VIOLETH

She won’t be intimidated. She doesn’t even flinch as the room fills with men in leadership positions, years her senior. Some wearing traditional Maasai warrior attire, some in suits. They take their seat in front of us. They are not accustomed to learning from a young Tanzanian woman. Their melodic languages echo in the failing classroom where we gather. Violeth is ready and here to teach...

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GLORY SMILES

Glory’s husband died because he was struck by a car in the middle of the night. His body was found in the morning, decimated by wildlife. When we met Glory and her son Fredrick, the depression that surrounded them was palpable. Some tragedies are simply too much for the heart to withstand. But the woman standing before us is lighter; and though she still struggles to...

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BEGIN WHERE YOU ARE

Pale yellow kernels of corn fly like confetti, as John Anaeli pushes his thumb along the dried rows of the cob. He sits on a small wooden stool on top of a white plastic tarp with small mountains of kernels that took hours to form. One kernel hits John in the eye and a broad smile stretches across his face, as his brother, Elisante, rolls with...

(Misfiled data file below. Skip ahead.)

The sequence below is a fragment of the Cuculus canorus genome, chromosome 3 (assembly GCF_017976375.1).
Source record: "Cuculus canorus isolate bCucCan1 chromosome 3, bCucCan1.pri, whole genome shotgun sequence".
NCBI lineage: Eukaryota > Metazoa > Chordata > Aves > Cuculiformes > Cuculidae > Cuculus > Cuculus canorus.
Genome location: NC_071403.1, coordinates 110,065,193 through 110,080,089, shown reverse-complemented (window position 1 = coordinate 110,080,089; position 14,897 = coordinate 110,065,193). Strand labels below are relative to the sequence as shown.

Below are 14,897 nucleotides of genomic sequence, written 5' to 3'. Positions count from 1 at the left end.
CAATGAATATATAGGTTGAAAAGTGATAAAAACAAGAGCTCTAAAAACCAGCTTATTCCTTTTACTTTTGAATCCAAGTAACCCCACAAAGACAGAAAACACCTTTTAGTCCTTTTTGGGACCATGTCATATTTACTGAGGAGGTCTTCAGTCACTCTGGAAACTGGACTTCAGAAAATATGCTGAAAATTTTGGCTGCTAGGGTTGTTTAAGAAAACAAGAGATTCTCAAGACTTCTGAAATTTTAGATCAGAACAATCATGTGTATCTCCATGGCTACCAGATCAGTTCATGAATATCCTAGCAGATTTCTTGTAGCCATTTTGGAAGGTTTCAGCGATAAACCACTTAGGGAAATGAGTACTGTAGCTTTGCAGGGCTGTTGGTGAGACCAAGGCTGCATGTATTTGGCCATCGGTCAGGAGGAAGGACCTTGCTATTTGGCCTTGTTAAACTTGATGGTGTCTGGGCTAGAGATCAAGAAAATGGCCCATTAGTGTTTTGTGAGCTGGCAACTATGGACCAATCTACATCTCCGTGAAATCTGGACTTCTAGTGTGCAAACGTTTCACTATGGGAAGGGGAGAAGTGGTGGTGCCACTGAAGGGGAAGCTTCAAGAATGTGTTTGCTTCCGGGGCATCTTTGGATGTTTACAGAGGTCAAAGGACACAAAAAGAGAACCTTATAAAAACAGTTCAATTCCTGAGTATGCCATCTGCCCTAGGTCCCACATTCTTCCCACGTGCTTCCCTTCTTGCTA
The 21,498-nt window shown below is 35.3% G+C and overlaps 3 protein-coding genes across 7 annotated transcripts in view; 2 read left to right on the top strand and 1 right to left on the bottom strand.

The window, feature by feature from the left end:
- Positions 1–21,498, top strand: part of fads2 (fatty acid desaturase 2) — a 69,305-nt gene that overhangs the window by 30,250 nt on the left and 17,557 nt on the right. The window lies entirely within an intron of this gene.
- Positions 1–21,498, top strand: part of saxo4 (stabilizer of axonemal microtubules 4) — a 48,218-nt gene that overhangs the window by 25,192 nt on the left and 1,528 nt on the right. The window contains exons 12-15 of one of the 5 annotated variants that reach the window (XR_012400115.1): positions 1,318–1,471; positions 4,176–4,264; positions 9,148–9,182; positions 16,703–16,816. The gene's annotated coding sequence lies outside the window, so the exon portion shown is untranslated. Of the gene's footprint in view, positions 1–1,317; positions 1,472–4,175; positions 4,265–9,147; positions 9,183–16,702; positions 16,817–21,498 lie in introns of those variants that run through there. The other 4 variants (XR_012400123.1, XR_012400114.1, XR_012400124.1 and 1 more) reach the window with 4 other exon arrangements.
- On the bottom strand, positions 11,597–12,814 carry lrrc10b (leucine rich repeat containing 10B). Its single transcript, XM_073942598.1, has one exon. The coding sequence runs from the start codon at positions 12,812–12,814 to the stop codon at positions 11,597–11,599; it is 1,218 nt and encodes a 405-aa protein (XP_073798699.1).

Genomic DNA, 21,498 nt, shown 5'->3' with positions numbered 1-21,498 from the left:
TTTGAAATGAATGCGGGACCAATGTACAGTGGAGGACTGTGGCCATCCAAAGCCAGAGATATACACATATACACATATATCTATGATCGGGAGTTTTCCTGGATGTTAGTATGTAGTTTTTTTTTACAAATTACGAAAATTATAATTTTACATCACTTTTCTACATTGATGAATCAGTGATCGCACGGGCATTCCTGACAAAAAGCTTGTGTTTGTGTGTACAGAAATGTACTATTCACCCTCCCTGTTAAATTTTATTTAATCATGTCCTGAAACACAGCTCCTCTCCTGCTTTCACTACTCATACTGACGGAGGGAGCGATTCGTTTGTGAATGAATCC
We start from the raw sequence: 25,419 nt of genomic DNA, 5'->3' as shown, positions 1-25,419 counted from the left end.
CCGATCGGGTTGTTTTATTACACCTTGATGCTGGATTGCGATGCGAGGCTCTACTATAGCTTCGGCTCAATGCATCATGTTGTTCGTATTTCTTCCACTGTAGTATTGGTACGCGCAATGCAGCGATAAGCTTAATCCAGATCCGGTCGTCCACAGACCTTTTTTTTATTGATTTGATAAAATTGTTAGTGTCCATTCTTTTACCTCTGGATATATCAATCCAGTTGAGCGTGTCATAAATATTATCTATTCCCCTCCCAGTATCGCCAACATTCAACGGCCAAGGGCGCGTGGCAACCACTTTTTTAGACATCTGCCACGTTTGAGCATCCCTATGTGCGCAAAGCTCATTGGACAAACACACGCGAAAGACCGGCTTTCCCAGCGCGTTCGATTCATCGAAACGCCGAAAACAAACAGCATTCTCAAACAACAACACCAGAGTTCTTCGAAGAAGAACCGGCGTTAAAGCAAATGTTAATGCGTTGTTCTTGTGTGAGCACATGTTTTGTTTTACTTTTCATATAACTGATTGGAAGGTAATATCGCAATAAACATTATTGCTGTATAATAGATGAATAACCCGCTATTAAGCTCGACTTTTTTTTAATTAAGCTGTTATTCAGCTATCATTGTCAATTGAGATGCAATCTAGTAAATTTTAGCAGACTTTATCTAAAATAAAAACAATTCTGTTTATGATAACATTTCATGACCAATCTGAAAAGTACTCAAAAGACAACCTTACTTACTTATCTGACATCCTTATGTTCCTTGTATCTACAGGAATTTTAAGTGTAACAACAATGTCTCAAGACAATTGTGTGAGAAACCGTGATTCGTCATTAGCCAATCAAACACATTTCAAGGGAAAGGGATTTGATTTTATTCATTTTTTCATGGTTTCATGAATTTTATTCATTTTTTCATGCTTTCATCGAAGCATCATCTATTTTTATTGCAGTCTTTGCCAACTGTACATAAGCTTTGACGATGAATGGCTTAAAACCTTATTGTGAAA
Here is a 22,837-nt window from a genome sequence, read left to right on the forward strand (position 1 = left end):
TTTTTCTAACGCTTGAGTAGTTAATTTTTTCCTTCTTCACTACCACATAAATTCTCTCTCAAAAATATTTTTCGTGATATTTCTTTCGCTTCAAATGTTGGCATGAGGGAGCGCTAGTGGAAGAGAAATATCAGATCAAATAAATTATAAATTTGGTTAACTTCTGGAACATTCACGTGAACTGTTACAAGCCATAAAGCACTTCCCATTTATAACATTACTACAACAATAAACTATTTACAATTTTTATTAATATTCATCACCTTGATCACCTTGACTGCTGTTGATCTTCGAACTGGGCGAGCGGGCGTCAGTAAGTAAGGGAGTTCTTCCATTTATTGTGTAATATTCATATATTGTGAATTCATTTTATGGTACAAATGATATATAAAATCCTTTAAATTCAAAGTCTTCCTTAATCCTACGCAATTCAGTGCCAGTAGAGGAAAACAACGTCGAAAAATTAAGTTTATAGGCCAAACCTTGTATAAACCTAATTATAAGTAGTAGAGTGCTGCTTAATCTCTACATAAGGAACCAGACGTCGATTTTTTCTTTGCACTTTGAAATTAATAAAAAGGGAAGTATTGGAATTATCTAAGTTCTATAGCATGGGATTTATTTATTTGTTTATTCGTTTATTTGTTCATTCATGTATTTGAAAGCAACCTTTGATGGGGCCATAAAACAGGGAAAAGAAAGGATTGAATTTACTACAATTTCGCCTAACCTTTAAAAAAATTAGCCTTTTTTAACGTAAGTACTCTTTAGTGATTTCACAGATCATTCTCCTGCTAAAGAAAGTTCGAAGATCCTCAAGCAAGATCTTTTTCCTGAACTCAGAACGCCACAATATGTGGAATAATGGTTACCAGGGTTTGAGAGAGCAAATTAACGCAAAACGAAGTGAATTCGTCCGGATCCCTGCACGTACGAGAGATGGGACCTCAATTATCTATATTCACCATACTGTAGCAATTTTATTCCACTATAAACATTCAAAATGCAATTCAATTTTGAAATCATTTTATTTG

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HIDDEN NO MORE

Debora’s grandmother, Bibi in Swahili, gathers water from the pipe a few hundred yards away from  their home. The water is green. Not clean enough to drink or cook with, but is used to wash clothes, which Debora does several times a day. Bibi is 59 and has been the sole caregiver for Debora since she was 3 years-old as well as two of her other...

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